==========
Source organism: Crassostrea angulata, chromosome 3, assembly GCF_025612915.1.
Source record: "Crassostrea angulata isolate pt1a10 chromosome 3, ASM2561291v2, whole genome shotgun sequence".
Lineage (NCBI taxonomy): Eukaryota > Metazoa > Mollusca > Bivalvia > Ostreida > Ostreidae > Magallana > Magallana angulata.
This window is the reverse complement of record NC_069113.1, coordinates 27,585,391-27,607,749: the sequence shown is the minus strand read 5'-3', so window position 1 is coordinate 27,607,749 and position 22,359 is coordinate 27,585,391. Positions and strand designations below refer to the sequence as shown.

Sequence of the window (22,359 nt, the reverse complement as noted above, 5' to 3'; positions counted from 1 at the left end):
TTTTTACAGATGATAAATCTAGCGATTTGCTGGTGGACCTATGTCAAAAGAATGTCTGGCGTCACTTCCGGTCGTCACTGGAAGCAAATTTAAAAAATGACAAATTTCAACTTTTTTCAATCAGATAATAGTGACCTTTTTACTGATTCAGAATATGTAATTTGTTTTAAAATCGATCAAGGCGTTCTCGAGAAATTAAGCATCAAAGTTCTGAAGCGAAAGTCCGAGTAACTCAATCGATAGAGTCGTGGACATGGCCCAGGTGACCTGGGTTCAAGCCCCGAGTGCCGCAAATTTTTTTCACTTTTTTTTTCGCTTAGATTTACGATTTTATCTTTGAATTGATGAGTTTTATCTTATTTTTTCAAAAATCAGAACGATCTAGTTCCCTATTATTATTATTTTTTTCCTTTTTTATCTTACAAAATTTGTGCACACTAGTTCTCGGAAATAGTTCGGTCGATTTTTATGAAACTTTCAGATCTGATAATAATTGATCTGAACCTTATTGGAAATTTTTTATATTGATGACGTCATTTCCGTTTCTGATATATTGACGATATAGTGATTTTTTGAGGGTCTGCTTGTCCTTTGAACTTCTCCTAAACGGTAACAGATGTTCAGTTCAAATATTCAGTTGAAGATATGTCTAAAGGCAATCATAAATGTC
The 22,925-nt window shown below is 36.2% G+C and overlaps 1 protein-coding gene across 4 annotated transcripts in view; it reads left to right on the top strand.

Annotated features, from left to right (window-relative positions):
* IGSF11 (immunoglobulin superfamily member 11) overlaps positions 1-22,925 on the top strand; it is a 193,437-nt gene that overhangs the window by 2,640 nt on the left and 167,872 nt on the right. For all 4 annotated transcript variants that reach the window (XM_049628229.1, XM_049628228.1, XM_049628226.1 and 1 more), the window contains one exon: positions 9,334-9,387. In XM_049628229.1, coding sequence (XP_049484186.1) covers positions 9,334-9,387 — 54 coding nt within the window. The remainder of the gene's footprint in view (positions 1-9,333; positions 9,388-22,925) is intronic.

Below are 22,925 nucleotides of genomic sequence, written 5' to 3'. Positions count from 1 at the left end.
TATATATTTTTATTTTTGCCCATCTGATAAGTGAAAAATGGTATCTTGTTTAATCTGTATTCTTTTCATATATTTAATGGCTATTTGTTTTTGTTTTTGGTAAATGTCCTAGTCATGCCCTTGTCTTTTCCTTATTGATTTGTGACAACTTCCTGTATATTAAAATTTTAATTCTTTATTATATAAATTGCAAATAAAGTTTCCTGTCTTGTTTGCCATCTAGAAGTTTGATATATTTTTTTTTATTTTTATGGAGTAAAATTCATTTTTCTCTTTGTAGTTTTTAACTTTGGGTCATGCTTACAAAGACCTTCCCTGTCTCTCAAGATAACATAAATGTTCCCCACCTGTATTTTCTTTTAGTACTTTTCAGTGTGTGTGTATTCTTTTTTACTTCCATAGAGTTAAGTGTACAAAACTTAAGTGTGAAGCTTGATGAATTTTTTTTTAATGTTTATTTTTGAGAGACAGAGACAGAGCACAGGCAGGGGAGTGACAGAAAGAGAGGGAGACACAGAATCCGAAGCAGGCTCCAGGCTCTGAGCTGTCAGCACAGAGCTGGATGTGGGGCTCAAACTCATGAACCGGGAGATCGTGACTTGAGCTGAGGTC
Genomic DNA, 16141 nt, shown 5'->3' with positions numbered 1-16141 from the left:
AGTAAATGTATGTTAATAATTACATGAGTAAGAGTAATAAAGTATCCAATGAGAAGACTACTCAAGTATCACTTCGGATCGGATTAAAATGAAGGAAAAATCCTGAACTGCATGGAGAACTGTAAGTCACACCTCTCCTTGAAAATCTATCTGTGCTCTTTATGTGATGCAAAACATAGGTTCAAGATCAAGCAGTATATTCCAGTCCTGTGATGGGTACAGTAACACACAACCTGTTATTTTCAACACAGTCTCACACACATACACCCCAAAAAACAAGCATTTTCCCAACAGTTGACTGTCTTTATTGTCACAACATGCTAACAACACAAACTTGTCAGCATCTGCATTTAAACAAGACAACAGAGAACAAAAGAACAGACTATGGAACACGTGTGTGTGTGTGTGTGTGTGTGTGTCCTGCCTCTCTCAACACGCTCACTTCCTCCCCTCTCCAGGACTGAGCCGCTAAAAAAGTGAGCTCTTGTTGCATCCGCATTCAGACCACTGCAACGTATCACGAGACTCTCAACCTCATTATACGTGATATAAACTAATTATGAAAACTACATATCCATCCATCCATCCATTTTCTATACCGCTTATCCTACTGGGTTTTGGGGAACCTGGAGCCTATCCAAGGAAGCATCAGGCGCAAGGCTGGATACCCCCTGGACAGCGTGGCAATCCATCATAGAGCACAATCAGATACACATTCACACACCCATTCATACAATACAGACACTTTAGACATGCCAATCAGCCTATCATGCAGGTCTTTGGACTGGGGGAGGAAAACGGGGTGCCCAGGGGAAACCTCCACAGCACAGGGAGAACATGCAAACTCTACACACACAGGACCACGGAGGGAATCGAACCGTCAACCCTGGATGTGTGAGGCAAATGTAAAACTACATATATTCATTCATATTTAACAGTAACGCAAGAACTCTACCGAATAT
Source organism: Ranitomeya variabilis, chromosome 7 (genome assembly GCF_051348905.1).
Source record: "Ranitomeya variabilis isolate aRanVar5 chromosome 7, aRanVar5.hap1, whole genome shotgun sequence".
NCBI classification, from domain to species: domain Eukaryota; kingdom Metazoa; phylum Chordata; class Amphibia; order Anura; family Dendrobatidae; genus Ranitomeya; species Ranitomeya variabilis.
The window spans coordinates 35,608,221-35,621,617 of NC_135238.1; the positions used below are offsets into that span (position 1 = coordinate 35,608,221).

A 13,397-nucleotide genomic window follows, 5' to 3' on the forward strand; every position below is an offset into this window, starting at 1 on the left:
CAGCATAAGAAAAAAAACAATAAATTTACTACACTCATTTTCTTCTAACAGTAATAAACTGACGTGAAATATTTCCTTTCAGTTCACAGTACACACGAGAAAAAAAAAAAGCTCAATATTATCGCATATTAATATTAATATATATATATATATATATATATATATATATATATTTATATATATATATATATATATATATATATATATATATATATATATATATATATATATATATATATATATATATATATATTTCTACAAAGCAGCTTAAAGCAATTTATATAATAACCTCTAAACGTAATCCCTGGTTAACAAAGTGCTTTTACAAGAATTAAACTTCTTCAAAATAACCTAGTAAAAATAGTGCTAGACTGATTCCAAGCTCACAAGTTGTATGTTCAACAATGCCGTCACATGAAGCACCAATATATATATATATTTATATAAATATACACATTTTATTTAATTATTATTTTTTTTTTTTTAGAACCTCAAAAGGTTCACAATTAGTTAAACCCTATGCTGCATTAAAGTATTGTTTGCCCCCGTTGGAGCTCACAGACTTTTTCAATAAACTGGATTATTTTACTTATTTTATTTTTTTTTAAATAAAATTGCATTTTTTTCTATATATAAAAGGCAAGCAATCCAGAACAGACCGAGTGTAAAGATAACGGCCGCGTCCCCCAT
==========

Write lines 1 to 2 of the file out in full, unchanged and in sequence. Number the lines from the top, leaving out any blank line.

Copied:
Source organism: Crassostrea angulata, chromosome 3, assembly GCF_025612915.1.
Source record: "Crassostrea angulata isolate pt1a10 chromosome 3, ASM2561291v2, whole genome shotgun sequence".